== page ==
Soros' warning comes at a time when Europe is facing rising uncertainty and instability due to rise in populism and anti-establishment sentiment
Billionaire investor and liberal political activist George Soros has warned that Europe to ‘please wake up’ ahead of the European Parliament elections in May and before nationalist parties take control.
“Europe is sleepwalking into oblivion, and the people of Europe need to wake up before it is too late,” the Hungarian-American financier wrote in a rare opinion editorial for Project Syndicate, warning that if they don't, “the European Union will go the way of the Soviet Union in 1991." Soros, 88, was referring to dissolution of the Union of Soviet Socialist Republic (USSR) in 1991.
"The current leadership is reminiscent of the politburo when the Soviet Union collapsed – continuing to issue ukazes (proclamation) as if they were still relevant," Soros said, adding: “Neither our leaders nor ordinary citizens seem to understand that we are experiencing a revolutionary moment, that the range of possibilities is very broad, and that the eventual outcome is thus highly uncertain.”
Soros, famously known as the man who ‘broke the Bank of England’, feels ‘anti-European forces’ will have a competitive advantage in May, when lawmakers to the European Parliament will be elected.
"Unfortunately, anti-European forces will enjoy a competitive advantage in the balloting. There are several reasons for this, including the outdated party system that prevails in most European countries, the practical impossibility of treaty change, and the lack of legal tools for disciplining member states that violate the principles on which the European Union was founded," he said.
However, he added that if pro-Europeans wake up and ‘mobilise’ to defend the bloc’s values then there is a chance it can be saved.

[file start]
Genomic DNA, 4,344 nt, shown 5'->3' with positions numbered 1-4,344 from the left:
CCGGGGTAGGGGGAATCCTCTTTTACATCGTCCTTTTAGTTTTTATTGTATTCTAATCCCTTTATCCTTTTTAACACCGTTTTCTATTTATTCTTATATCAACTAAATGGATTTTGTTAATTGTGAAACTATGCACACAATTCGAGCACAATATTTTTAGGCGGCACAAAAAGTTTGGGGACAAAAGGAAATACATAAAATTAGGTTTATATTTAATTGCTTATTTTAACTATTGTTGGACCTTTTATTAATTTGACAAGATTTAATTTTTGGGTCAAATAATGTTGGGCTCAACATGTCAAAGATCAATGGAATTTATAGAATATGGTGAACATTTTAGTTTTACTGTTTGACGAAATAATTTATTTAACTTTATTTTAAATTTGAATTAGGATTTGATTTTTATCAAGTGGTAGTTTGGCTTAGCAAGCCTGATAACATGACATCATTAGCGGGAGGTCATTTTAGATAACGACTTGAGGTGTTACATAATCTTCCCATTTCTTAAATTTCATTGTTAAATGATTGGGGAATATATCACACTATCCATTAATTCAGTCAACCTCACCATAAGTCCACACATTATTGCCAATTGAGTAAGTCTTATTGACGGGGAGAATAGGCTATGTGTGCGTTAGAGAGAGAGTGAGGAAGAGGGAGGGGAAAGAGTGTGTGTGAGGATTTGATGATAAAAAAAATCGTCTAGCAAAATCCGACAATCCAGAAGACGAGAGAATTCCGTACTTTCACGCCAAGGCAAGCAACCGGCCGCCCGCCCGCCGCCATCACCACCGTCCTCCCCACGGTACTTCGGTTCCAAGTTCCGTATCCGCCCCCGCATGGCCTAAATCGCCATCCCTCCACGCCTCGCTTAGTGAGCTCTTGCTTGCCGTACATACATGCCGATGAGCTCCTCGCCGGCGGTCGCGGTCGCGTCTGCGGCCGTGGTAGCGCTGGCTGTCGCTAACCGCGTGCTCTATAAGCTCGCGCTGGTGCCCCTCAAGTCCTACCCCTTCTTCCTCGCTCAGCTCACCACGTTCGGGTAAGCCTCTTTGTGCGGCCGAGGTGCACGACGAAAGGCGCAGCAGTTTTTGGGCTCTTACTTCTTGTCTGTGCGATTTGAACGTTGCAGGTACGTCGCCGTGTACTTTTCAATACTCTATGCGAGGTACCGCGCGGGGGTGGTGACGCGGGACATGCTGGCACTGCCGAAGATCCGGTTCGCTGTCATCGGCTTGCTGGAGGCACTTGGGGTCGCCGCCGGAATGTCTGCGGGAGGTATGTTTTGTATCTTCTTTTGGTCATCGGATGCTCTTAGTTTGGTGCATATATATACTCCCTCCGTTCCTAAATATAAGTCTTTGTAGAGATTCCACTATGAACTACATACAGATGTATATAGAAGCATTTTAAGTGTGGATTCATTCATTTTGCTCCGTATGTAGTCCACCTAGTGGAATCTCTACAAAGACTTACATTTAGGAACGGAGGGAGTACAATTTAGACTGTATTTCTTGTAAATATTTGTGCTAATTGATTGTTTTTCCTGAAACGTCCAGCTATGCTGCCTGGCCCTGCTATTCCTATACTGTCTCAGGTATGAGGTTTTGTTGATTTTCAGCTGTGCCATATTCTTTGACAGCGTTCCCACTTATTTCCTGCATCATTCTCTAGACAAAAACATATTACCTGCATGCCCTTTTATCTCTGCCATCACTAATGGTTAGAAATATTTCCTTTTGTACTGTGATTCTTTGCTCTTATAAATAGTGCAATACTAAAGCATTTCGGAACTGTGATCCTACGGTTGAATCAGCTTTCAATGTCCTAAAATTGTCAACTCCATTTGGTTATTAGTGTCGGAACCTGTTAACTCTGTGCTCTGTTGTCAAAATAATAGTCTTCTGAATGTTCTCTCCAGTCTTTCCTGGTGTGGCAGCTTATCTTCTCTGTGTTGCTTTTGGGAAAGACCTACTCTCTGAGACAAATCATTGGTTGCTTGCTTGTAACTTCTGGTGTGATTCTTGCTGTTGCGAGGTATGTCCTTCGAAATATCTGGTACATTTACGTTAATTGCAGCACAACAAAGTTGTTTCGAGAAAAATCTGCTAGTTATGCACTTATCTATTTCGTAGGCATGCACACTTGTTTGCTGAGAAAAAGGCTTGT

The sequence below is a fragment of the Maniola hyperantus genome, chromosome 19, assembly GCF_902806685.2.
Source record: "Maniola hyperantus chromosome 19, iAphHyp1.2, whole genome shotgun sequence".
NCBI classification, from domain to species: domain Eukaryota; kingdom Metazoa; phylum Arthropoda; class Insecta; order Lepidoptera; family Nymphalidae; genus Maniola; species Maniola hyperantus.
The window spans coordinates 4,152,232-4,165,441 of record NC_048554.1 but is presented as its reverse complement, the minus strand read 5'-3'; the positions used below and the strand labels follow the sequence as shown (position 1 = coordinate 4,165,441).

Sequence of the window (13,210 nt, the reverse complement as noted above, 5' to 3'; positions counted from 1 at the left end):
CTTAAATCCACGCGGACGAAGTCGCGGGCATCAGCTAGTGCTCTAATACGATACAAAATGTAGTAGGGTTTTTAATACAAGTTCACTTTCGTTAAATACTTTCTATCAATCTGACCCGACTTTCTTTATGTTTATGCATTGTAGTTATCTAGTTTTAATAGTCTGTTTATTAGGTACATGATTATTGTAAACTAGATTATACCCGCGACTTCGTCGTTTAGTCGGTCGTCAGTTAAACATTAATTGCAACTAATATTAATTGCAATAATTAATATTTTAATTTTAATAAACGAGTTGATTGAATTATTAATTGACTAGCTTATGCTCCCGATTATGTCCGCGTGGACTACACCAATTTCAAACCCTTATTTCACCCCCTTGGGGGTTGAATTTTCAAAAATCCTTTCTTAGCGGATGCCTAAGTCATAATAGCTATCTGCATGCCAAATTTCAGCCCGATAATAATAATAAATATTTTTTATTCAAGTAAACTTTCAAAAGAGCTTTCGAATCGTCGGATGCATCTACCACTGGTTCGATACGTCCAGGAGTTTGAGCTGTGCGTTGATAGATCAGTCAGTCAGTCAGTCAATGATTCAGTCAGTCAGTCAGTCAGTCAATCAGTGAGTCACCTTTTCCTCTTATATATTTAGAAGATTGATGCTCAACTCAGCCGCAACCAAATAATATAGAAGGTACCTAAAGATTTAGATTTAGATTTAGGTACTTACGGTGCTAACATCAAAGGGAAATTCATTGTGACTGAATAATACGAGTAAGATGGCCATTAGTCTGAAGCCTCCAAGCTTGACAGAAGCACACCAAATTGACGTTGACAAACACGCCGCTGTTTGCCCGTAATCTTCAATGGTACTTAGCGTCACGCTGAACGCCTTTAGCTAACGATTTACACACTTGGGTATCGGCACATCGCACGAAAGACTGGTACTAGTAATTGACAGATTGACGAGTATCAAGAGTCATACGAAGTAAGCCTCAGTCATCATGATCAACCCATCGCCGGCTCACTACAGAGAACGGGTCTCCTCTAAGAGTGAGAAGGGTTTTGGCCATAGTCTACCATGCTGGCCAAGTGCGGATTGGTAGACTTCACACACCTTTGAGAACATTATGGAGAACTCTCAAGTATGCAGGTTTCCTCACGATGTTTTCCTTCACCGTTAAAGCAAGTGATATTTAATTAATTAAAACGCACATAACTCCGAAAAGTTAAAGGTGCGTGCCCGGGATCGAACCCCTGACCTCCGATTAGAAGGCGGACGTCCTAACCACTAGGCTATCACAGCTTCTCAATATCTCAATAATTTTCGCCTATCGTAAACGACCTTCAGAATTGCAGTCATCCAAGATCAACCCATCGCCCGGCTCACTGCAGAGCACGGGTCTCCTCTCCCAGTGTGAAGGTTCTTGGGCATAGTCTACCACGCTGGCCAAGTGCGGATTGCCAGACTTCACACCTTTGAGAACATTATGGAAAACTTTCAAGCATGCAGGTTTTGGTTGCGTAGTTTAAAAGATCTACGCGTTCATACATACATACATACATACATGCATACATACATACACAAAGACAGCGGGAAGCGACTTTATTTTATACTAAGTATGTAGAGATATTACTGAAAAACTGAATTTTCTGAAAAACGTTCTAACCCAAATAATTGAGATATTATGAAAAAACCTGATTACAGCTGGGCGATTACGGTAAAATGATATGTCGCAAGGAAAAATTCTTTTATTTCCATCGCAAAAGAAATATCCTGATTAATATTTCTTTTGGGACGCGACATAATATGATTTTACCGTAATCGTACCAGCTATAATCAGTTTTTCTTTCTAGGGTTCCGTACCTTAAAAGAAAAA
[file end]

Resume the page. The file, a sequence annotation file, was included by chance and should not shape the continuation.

His warning comes at a time when Europe is facing rising uncertainty and instability due to rise in populism and anti-establishment sentiment.
In Britain, the Theresa May-led Conservative Party is pushing forward with its plan to exit the EU at the end of March. France too is gripped by the yellow vests movement calling for economic justice.
In Hungary, Viktor Orban’s Fidesz Party, running on an anti-mass migration platform won a supermajority last year. Similar promises in Italy, saw a coalition government of the nationalist League and the populist 5-Star Movement winning last year’s hung elections and rise of the he far-right Alternative for Germany (AfD) in Germany. Shaking the bloc's foundations are anti-migrant policies and anti-democratic actions in eastern Europe (read Hungary and Poland).
On Brexit, Soros thinks that Britain can still salvage the situation by delaying or by holding another referendum.
“The public is also becoming aware of the dire consequences of Brexit. The chances that May’s deal will be rejected on February 14 are growing by the day. That could set in motion a groundswell of support for a referendum or, even better, for revoking Britain’s Article 50 notification,” he wrote.
On the migrant crisis and impact on Italy
Soros feels Europe had made a ‘fatal mistake’ in 2017, during the migration crisis, by strictly enforcing the Dublin Agreement, which ‘unfairly burdens countries like Italy where migrants first enter the EU’.
Under the Dublin Agreement, migrants arriving on European shores had to claim asylum in the first country of entry. Italy struggling to cope with the influx of migrants drove the electorate "into the arms of the anti-European League party and Five Star Movement in 2018," Soros noted.
Recommends two steps to save the union
To counter anti-European forces, both within and without the bloc, Soros said Europe needed to first recognise the ‘magnitude of the threat they present’. It then needs to "awaken the sleeping pro-European majority and mobilise it to defend the values on which the EU was founded.”“Otherwise, the dream of a united Europe could become the nightmare of the twenty-first century," he signed of the cautionary note.